Controlled transient hypercapnia: a novel approach for the treatment of delayed cerebral ischemia after subarachnoid hemorrhage?

Clinical article

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  • 1 Departments of Neurosurgery and
  • 2 Anaesthesia and Critical Care, University Hospital Wuerzburg, Wuerzburg, Germany
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Object

The authors undertook this study to investigate whether the physiological mechanism of cerebral blood flow (CBF) regulation by alteration of the arterial partial pressure of carbon dioxide (PaCO2) can be used to increase CBF after aneurysmal subarachnoid hemorrhage (aSAH).

Methods

In 6 mechanically ventilated patients with poor-grade aSAH, the PaCO2 was first decreased to 30 mm Hg by modification of the respiratory rate, then gradually increased to 40, 50 and 60 mm Hg for 15 minutes each setting. Thereafter, the respirator settings were returned to baseline parameters. Intracerebral CBF measurement and brain tissue oxygen saturation (StiO2), measured by near-infrared spectroscopy (NIRS), were the primary and secondary end points. Intracranial pressure (ICP) was controlled by external ventricular drainage.

Results

A total of 60 interventions were performed in 6 patients. CBF decreased to 77% of baseline at a PaCO2 of 30 mm Hg and increased to 98%, 124%, and 143% at PaCO2 values of 40, 50, and 60 mm Hg, respectively. Simultaneously, StiO2 decreased to 94%, then increased to 99%, 105%, and 111% of baseline. A slightly elevated delivery rate of cerebrospinal fluid was noticed under continuous drainage. ICP remained constant. After returning to baseline respirator settings, both CBF and StiO2 remained elevated and only gradually returned to pre-hypercapnia values without a rebound effect. None of the patients developed secondary cerebral infarction.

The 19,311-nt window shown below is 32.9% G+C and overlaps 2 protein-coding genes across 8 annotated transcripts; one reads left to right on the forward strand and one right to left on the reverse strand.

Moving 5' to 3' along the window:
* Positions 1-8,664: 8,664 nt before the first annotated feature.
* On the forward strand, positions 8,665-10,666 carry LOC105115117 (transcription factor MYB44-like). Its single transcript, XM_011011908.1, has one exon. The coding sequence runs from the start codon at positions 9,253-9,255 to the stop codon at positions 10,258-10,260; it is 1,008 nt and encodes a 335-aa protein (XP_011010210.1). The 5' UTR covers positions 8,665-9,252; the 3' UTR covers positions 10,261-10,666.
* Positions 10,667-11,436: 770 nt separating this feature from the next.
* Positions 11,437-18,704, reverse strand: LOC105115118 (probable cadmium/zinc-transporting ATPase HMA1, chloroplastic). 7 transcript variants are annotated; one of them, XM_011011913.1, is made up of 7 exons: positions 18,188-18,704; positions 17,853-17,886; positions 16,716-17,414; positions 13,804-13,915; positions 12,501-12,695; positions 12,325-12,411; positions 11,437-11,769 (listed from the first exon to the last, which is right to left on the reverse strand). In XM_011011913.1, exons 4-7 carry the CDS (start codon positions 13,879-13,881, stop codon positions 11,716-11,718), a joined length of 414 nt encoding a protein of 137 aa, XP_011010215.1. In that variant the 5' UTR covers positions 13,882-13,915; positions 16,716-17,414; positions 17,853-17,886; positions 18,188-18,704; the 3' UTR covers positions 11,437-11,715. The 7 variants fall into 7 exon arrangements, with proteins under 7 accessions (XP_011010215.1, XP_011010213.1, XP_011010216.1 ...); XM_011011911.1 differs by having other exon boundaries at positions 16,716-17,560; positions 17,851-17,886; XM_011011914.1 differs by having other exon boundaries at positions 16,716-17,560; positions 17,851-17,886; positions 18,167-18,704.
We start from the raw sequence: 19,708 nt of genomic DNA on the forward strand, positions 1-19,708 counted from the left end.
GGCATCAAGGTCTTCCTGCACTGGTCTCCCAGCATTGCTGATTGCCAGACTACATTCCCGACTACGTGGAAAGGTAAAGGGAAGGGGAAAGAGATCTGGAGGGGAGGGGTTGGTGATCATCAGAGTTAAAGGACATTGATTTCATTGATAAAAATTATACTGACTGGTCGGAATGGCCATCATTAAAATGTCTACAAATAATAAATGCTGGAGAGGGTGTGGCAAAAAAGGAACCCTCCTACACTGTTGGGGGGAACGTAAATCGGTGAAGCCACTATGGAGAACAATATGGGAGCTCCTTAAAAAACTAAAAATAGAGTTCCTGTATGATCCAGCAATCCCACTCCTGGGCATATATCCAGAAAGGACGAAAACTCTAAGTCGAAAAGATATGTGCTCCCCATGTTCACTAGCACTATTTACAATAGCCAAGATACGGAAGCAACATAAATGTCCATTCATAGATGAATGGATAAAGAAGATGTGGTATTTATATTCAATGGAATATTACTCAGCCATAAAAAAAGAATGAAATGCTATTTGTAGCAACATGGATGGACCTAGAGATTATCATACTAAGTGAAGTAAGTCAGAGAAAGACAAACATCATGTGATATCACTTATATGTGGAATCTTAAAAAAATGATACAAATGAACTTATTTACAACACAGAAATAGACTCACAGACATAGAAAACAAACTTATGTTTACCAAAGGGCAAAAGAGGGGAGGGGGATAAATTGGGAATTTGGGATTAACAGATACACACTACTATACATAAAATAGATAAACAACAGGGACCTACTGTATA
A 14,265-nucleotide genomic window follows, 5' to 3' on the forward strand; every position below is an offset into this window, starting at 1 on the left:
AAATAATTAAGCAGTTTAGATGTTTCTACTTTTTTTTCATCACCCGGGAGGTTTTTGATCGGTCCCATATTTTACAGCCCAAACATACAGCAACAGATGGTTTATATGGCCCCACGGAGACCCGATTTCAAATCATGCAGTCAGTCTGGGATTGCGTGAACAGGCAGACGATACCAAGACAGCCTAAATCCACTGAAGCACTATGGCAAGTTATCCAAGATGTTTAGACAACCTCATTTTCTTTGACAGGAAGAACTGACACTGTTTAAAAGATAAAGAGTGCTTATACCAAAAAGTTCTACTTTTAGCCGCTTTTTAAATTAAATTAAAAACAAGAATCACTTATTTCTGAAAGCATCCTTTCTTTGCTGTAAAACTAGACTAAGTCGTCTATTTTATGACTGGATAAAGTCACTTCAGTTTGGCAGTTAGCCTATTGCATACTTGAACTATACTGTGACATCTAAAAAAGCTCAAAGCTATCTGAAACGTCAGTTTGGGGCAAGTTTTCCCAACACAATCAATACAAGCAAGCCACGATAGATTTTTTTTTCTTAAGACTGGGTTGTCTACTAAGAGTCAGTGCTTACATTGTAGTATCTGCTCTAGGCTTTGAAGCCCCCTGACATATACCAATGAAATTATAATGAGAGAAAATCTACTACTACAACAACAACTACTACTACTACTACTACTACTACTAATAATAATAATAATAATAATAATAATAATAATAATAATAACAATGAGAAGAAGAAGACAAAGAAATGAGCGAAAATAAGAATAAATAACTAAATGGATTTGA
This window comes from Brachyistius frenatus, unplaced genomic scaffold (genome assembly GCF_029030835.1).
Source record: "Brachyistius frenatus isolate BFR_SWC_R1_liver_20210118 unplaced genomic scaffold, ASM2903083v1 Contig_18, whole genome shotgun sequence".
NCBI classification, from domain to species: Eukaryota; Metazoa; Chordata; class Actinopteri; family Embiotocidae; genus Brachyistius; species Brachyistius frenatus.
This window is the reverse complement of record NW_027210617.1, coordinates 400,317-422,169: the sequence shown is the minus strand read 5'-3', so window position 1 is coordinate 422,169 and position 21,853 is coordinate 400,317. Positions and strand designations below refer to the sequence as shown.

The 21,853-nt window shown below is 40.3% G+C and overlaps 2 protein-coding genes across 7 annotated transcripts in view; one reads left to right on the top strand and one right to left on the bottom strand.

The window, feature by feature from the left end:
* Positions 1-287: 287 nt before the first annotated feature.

Conclusions

Gradual hypercapnia was well tolerated by poor-grade SAH patients. Both CBF and StiO2 reacted with a sustained elevation upon hypercapnia; this elevation outlasted the period of hypercapnia and only slowly returned to normal without a rebound effect. Elevations of ICP were well compensated by continuous CSF drainage. Hypercapnia may yield a therapeutic potential in this state of critical brain perfusion. Clinical trial registration no.: NCT01799525 (ClinicalTrials.gov).

Abbreviations used in this paper:aSAH = aneurysmal SAH; CBF = cerebral blood flow; DCI = delayed cerebral ischemia; ICP = intracranial pressure; NIRS = near-infrared spectroscopy; PaCO2 = arterial partial pressure of carbon dioxide; PaO2 = arterial partial pressure of oxygen; SAH = subarachnoid hemorrhage; StiO2 = brain tissue oxygen saturation; TCD = transcranial Doppler sonography.

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Contributor Notes

Address correspondence to: Thomas Westermaier, M.D., Department of Neurosurgery, University Hospital Wuerzburg, Josef-Schneider-Str. 11, 97080 Wuerzburg, Germany. email: westermaier.t@nch.uni-wuerzburg.de.

Please include this information when citing this paper: published online August 22, 2014; DOI: 10.3171/2014.7.JNS132611.

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